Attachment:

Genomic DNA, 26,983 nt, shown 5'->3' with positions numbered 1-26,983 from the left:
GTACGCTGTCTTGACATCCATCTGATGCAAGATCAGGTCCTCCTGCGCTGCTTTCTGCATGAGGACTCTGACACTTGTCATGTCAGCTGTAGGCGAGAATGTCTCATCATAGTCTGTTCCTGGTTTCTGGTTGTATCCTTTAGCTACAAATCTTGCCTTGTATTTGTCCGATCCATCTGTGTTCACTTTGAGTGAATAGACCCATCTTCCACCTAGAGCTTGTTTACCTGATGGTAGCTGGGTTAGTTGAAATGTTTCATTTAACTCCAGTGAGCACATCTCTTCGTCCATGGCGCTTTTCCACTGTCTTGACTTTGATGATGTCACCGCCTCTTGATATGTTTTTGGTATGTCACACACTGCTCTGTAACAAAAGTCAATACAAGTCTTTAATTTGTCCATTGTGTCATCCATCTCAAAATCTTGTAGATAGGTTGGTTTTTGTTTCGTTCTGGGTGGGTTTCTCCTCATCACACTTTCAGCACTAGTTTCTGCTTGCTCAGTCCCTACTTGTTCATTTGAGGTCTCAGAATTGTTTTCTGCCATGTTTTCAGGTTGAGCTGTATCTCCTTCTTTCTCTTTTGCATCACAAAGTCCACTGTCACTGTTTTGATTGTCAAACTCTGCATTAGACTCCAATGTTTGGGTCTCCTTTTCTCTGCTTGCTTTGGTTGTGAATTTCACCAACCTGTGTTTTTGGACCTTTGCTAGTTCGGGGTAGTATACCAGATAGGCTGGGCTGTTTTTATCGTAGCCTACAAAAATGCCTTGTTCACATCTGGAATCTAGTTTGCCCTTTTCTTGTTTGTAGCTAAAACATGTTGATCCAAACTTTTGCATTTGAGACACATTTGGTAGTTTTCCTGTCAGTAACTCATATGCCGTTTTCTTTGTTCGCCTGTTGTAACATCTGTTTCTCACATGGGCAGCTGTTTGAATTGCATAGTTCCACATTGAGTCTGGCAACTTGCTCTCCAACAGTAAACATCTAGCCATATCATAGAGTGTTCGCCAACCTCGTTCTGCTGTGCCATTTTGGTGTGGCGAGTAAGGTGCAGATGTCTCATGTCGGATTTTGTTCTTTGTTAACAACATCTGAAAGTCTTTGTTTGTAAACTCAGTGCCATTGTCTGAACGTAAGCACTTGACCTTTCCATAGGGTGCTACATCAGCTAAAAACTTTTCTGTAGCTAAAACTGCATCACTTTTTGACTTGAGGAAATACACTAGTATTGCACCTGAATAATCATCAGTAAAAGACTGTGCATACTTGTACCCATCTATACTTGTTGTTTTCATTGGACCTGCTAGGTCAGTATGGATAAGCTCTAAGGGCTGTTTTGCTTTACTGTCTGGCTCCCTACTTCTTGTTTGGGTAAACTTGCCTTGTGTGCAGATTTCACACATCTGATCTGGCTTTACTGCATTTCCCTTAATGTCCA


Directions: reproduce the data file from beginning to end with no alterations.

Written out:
Genomic DNA, 26,983 nt, shown 5'->3' with positions numbered 1-26,983 from the left:
GTACGCTGTCTTGACATCCATCTGATGCAAGATCAGGTCCTCCTGCGCTGCTTTCTGCATGAGGACTCTGACACTTGTCATGTCAGCTGTAGGCGAGAATGTCTCATCATAGTCTGTTCCTGGTTTCTGGTTGTATCCTTTAGCTACAAATCTTGCCTTGTATTTGTCCGATCCATCTGTGTTCACTTTGAGTGAATAGACCCATCTTCCACCTAGAGCTTGTTTACCTGATGGTAGCTGGGTTAGTTGAAATGTTTCATTTAACTCCAGTGAGCACATCTCTTCGTCCATGGCGCTTTTCCACTGTCTTGACTTTGATGATGTCACCGCCTCTTGATATGTTTTTGGTATGTCACACACTGCTCTGTAACAAAAGTCAATACAAGTCTTTAATTTGTCCATTGTGTCATCCATCTCAAAATCTTGTAGATAGGTTGGTTTTTGTTTCGTTCTGGGTGGGTTTCTCCTCATCACACTTTCAGCACTAGTTTCTGCTTGCTCAGTCCCTACTTGTTCATTTGAGGTCTCAGAATTGTTTTCTGCCATGTTTTCAGGTTGAGCTGTATCTCCTTCTTTCTCTTTTGCATCACAAAGTCCACTGTCACTGTTTTGATTGTCAAACTCTGCATTAGACTCCAATGTTTGGGTCTCCTTTTCTCTGCTTGCTTTGGTTGTGAATTTCACCAACCTGTGTTTTTGGACCTTTGCTAGTTCGGGGTAGTATACCAGATAGGCTGGGCTGTTTTTATCGTAGCCTACAAAAATGCCTTGTTCACATCTGGAATCTAGTTTGCCCTTTTCTTGTTTGTAGCTAAAACATGTTGATCCAAACTTTTGCATTTGAGACACATTTGGTAGTTTTCCTGTCAGTAACTCATATGCCGTTTTCTTTGTTCGCCTGTTGTAACATCTGTTTCTCACATGGGCAGCTGTTTGAATTGCATAGTTCCACATTGAGTCTGGCAACTTGCTCTCCAACAGTAAACATCTAGCCATATCATAGAGTGTTCGCCAACCTCGTTCTGCTGTGCCATTTTGGTGTGGCGAGTAAGGTGCAGATGTCTCATGTCGGATTTTGTTCTTTGTTAACAACATCTGAAAGTCTTTGTTTGTAAACTCAGTGCCATTGTCTGAACGTAAGCACTTGACCTTTCCATAGGGTGCTACATCAGCTAAAAACTTTTCTGTAGCTAAAACTGCATCACTTTTTGACTTGAGGAAATACACTAGTATTGCACCTGAATAATCATCAGTAAAAGACTGTGCATACTTGTACCCATCTATACTTGTTGTTTTCATTGGACCTGCTAGGTCAGTATGGATAAGCTCTAAGGGCTGTTTTGCTTTACTGTCTGGCTCCCTACTTCTTGTTTGGGTAAACTTGCCTTGTGTGCAGATTTCACACATCTGATCTGGCTTTACTGCATTTCCCTTAATGTCCA